Battered by incompatibilities and the continued price/performance strength of CD techology, DVD computer drives will not have a significant impact on the storage market until after 2001, a year later than previously expected, according to a recent report by consulting firm Freeman Associates Inc.
DVD (digital video disk) drives' slow market acceptance was attributed to incompatibilities among DVD formats, as well as delays in availability.
Rewritable DVD drive shipments, which began in 1998, totaled 137,000 units -- a third of the quantity that Freeman Associates forecasted last year, according Robert Abraham, co-author of the report, "The Optical Storage Outlook." That was only a fraction of the 4.8 million [M] CD-RW (CD-Rewritable) drives that shipped in 1998, up from 1.25 million the previous year, according to the report.
The "exploding" demand for CD-RW will continue until 2001 and will impede DVD's short-term prospects, braham predicted.
CD-RW drive shipments dwarfed those of DVD drives because of the initial delays in bringing DVD technology to market, and by the introduction of an alternative recordable format, DVD+RW, which has caused incompatibilities among DVD drives, said Abraham.
But despite its slow start, DVD technology's long-term prospects remain strong, Freeman Associates forecasts.
"The crossover point for when DVD products will overtake CD products will be 2001 -- a year later than we and other analysists had previously thought," Abraham said.
Under the Optical Storage Technology Association's supervision, optical digital companies are working to resolve incompatibilities among DVD formats.A read compatibility specification will accelerate the demand for DVD products, says Abraham.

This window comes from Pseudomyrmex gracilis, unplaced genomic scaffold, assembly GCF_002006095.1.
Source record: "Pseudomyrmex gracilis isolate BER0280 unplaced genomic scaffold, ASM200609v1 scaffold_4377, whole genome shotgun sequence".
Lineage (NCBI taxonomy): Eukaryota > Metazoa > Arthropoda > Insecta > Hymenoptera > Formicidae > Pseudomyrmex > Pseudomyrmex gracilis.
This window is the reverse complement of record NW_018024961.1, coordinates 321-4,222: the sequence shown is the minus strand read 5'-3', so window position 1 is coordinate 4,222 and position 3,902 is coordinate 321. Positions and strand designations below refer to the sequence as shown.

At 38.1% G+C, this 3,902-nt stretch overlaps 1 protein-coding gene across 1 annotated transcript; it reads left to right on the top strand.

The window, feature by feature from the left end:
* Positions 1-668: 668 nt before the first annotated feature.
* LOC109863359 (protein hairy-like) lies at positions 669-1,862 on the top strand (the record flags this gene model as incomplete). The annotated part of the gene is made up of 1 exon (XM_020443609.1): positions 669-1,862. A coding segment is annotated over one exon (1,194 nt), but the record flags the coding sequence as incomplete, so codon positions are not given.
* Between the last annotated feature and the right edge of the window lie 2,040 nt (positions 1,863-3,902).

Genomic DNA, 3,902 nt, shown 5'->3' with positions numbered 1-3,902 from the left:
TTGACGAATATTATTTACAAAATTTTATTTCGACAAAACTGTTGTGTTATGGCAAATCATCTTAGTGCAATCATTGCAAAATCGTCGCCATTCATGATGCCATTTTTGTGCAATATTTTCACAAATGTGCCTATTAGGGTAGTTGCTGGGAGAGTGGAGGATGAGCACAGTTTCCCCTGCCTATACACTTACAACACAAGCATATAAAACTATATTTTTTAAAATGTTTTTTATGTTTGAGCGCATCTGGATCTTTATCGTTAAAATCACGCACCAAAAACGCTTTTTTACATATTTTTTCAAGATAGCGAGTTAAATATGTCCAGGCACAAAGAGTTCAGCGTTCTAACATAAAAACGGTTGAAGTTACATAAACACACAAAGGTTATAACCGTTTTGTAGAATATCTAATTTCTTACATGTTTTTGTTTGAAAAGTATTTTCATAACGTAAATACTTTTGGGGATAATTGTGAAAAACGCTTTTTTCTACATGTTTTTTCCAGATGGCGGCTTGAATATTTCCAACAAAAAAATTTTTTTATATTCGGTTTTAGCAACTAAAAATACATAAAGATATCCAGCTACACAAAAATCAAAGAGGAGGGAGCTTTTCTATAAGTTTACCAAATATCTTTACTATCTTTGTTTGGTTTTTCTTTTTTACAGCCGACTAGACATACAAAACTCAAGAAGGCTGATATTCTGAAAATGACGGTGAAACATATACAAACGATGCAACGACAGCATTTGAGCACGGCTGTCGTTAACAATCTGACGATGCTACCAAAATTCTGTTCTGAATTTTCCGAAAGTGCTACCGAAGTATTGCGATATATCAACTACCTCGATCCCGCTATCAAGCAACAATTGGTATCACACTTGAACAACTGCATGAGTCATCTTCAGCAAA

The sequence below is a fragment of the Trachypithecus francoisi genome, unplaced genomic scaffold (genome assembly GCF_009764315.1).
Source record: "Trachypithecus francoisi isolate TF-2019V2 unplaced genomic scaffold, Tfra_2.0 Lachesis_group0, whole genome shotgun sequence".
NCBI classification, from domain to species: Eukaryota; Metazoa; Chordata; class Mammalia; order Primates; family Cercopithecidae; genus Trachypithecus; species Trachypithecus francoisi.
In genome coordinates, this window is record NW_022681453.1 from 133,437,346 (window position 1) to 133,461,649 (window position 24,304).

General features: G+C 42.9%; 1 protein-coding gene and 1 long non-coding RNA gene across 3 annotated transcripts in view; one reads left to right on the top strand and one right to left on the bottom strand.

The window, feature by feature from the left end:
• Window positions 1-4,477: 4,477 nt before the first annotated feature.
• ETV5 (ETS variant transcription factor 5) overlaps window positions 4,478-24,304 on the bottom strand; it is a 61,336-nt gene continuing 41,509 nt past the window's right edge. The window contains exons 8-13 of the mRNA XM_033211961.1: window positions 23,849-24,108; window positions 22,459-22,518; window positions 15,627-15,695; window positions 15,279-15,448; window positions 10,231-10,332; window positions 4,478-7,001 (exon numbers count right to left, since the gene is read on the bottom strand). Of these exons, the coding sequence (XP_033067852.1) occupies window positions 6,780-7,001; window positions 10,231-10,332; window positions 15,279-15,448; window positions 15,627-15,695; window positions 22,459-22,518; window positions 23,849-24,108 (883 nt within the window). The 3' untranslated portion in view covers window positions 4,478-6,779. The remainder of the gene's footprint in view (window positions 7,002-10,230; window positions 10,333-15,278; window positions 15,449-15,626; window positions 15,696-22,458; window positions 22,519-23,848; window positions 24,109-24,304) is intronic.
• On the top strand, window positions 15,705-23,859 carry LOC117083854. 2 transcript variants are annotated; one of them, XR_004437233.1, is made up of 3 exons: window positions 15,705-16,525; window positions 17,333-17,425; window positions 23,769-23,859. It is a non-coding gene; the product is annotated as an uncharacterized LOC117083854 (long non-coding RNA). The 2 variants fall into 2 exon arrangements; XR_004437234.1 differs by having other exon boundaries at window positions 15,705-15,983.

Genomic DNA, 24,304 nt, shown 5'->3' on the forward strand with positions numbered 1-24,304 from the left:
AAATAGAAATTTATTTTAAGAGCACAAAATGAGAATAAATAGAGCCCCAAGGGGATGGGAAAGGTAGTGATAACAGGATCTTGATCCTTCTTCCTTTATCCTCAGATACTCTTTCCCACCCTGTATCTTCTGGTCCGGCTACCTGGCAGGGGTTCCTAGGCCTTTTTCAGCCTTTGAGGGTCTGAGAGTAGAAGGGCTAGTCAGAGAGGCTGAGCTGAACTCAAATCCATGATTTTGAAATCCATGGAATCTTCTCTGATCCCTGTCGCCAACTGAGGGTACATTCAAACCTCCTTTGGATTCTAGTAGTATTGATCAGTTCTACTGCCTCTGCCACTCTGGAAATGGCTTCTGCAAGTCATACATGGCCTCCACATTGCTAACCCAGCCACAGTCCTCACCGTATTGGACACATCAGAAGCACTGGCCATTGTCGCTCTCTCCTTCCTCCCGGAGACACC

DVD drives are faster and have more than seven times the data capacity of CD-RW drives. Users who require great capacity and performance will naturally migrate to DVD products, Abraham said. "The question is 'At what point does a company bite the bullet and upgrade from CD to DVD?'"
In the future CD-ROM will probably not be able to keep up with performance levels that DVD can conceivably achieve. Additionally, the pricing for DVD products, while still high in comparison to CD counterparts, is dropping rapidly, Abraham said.
Among the early adopters of DVD products are companies that have implemented applications for which capacity is more critical than cost, such as those at government agencies and in entertainment businesses, Abraham said. "For a few more dollars users can get a lot more storage capacity."
The continuing momentum behind CD products through 1998 was one surprising finding of the report, said Abraham. "We discovered that CD products were not giving in to DVD technologies."
The performance of CD technology grew so rapidly over the past two years, while prices dropped so dramatically, consumers were not motivated to move to DVD, Freeman Associates concluded. "The degree to which CD products still had a hold on the storage market is not what we expected."
Top vendors in the DVD market include Toshiba Corp., Hitachi Ltd., Matsushita, Sony Corp. and Philips Corp.
The Freeman Associates, in Santa Barbara, California can be reached at +1-805-963-3853 or at http://www.freemaninc.com/.